Hiking with Hailey: Red Mountain Park
Whether you’re exploring trails or learning about mining, Red Mountain Park is a great place to getaway
BIRMINGHAM, Ala. (WSFA) - Sometimes it’s nice to get outside, whether it’s for five minutes or five hours. If you’re looking for a place to recharge, Red Mountain Park is the place for you.
”Red Mountain Park is a 1500-acre nature and industrial history park here in the city limits of Birmingham, Alabama,” said T.C. McLemore, the Executive Director of Red Mountain. “The trails are all multi-use for hiking, mountain biking, walking, and our trail system is mostly on old railroad beds. So, our major thoroughfare that we’ll be walking on today are the old Birmingham Mineral Railroad South. It’s pretty neat to be able to get outdoors and get into outdoor recreation and experience Birmingham history at the same time.”
According to their website, Red Mountain is where Birmingham truly began. While the park opened its doors in 2012 after sitting dormant for half a century, this red dirt is full of rich history.
Red Mountain offers many activities; naturally, some avid hikers frequent the park, and some visitors come just to enjoy the vibes.
“A lot of folks will just walk into where we are right here at the main kiosk, sit down at a picnic table and enjoy their lunch on their lunch break at work, and then some folks will hike every mile that we have,” said McLemore. “Since we’re so close to the city center and surrounding municipalities, we see a lot of folks integrate coming to the park into their everyday life in a way that is pretty unique.”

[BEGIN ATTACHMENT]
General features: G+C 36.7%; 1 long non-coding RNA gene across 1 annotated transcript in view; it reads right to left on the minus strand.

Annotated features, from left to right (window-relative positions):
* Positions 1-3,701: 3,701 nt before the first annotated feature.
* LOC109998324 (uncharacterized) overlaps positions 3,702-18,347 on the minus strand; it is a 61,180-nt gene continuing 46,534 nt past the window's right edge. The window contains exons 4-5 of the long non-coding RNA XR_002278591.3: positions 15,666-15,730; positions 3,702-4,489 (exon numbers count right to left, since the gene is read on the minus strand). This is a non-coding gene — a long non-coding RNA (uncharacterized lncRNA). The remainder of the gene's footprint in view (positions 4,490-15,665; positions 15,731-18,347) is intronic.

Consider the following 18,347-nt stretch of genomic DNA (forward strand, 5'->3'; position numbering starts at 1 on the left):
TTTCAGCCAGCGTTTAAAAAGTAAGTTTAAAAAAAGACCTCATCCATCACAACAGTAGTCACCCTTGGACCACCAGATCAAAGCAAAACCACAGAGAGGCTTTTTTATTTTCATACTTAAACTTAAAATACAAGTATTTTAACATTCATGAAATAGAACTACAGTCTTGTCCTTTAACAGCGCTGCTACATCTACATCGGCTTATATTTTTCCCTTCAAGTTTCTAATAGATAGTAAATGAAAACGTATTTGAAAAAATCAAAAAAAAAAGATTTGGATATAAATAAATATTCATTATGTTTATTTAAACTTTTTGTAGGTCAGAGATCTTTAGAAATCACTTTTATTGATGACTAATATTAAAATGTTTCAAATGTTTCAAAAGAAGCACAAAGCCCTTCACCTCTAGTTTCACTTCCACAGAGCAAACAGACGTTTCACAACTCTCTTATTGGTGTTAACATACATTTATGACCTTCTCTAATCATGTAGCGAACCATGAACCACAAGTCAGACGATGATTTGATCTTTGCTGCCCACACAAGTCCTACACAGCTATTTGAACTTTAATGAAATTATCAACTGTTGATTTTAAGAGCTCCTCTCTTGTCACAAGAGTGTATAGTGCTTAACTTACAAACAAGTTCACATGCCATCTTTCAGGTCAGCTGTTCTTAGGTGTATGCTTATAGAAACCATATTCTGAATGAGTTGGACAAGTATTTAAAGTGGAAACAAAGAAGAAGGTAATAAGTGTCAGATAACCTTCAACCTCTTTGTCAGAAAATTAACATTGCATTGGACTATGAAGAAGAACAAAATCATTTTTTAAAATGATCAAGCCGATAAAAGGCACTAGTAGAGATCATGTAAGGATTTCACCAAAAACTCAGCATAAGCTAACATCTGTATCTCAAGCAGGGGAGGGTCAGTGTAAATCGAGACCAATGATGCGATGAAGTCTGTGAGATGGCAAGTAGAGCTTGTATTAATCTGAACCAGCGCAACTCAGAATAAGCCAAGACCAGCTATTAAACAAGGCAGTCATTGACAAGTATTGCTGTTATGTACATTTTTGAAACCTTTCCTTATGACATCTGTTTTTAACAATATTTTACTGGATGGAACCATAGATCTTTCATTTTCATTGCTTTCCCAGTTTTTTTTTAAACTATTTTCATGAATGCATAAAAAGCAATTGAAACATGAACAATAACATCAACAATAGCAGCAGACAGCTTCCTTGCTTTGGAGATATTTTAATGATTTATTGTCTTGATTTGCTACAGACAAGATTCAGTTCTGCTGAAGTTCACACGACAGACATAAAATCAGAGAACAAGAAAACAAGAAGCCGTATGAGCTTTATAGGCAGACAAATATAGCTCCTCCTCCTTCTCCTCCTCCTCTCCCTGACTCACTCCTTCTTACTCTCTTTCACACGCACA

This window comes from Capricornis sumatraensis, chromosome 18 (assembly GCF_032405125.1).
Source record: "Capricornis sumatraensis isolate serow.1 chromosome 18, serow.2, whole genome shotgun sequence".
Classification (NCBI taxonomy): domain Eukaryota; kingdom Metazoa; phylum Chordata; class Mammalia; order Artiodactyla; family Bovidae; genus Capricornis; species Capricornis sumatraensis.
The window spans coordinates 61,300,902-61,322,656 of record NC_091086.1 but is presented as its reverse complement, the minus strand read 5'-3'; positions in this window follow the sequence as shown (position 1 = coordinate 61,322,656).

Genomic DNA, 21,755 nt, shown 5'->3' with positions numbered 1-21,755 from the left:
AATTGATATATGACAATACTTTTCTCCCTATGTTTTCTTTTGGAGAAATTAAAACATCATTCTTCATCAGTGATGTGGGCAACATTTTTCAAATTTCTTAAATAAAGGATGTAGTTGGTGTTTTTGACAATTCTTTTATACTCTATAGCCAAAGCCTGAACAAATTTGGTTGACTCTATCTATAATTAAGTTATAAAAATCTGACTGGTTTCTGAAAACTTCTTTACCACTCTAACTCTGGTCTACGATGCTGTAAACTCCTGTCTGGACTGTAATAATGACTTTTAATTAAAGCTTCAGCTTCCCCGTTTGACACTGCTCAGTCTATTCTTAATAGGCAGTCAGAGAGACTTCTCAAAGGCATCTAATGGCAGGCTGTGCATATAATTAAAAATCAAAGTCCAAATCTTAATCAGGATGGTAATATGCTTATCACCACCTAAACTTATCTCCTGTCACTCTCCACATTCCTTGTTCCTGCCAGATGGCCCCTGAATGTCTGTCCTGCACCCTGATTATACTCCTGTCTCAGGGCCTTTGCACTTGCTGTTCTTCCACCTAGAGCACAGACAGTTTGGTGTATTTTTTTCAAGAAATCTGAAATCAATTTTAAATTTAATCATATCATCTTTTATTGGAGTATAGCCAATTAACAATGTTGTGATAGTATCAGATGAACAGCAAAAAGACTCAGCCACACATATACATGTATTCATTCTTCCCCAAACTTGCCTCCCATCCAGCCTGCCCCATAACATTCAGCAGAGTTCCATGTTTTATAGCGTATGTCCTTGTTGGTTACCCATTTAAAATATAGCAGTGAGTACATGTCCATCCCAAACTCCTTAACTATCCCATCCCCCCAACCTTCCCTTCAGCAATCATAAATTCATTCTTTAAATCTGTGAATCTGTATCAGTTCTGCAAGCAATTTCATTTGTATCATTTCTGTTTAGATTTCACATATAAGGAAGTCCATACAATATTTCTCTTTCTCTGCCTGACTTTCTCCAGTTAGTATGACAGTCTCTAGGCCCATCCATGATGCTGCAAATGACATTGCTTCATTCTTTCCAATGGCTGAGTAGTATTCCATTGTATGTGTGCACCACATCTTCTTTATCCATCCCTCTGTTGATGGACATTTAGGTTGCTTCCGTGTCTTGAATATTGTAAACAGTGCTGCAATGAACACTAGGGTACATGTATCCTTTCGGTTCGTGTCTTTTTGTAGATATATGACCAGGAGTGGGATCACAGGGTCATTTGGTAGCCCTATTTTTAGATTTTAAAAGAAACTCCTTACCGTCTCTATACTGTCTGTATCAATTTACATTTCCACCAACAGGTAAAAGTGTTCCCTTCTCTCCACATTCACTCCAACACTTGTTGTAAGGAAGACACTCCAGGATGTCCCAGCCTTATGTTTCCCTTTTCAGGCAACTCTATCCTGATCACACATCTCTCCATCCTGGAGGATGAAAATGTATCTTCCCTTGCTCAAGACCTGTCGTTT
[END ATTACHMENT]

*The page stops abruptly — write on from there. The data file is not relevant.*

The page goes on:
While hiking is a big draw at Red Mountain, it’s the park’s past that truly makes it unique. In fact, every step you take, you’re walking on history. Several mines were recovered and have since been closed off to the public, but still provide guests with a look back in time.
Red Mountain’s mining history runs deep – like 500-thousand feet below the ground deep – and through the years, the miners developed a pretty perfected system.
“Really, all of the examples of the progressions of mining are pretty visible here, but the mining looked very different through the progressions of mining technology,” said McLemore. “At the beginning, it would have been a team of men and mules with nothing more than pickaxes and shovels. The iron ore would have been dumped off the tipple into the carts below, and it would have gone into a furnace in the valley.”
Over time Red Mountain has become a sanctuary for its visitors; it offers an opportunity to clear your mind and find peace among the plants, especially during the COVID-19 pandemic.
“We were crucial, I think to mental health and just as a space for families and folks from the surrounding communities to escape from being locked up in their house throughout COVID-19,” said McLemore. “It introduced a lot of people to the park for the first time because they were looking for ways to get outside; last year I saw grandparents and parents and toddlers get together but at a distance here, so it was neat that this was sort of a refuge for folks navigating the pandemic.”
Red Mountain Park is also wheelchair-friendly. The park owns two high-powered off-road wheelchairs called The Nomad that allow everyone to enjoy the trails. To plan your visit to Red Mountain or read more about the history, visit them online at www.redmountainpark.org.
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